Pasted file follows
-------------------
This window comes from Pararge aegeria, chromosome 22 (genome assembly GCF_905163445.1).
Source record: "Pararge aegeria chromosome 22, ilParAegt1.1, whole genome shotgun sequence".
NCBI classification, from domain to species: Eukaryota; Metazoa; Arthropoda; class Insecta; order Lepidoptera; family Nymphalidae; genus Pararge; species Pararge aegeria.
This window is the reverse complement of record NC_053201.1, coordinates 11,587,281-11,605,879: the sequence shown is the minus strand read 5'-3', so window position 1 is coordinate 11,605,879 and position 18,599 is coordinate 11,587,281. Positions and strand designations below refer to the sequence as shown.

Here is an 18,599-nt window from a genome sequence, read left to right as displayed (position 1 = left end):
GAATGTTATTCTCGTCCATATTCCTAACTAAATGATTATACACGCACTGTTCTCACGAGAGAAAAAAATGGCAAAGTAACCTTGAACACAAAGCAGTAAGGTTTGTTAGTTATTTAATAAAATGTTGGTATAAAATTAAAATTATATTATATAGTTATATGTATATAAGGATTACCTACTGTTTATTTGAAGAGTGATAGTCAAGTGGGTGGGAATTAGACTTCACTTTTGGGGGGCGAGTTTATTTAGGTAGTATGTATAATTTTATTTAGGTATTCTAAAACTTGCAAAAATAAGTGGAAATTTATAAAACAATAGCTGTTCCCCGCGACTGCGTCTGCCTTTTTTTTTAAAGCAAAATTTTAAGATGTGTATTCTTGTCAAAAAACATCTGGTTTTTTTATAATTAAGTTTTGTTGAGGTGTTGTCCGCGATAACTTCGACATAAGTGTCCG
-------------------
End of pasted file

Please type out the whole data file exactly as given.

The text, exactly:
This window comes from Pararge aegeria, chromosome 22 (genome assembly GCF_905163445.1).
Source record: "Pararge aegeria chromosome 22, ilParAegt1.1, whole genome shotgun sequence".
NCBI classification, from domain to species: Eukaryota; Metazoa; Arthropoda; class Insecta; order Lepidoptera; family Nymphalidae; genus Pararge; species Pararge aegeria.
This window is the reverse complement of record NC_053201.1, coordinates 11,587,281-11,605,879: the sequence shown is the minus strand read 5'-3', so window position 1 is coordinate 11,605,879 and position 18,599 is coordinate 11,587,281. Positions and strand designations below refer to the sequence as shown.

Here is an 18,599-nt window from a genome sequence, read left to right as displayed (position 1 = left end):
GAATGTTATTCTCGTCCATATTCCTAACTAAATGATTATACACGCACTGTTCTCACGAGAGAAAAAAATGGCAAAGTAACCTTGAACACAAAGCAGTAAGGTTTGTTAGTTATTTAATAAAATGTTGGTATAAAATTAAAATTATATTATATAGTTATATGTATATAAGGATTACCTACTGTTTATTTGAAGAGTGATAGTCAAGTGGGTGGGAATTAGACTTCACTTTTGGGGGGCGAGTTTATTTAGGTAGTATGTATAATTTTATTTAGGTATTCTAAAACTTGCAAAAATAAGTGGAAATTTATAAAACAATAGCTGTTCCCCGCGACTGCGTCTGCCTTTTTTTTTAAAGCAAAATTTTAAGATGTGTATTCTTGTCAAAAAACATCTGGTTTTTTTATAATTAAGTTTTGTTGAGGTGTTGTCCGCGATAACTTCGACATAAGTGTCCG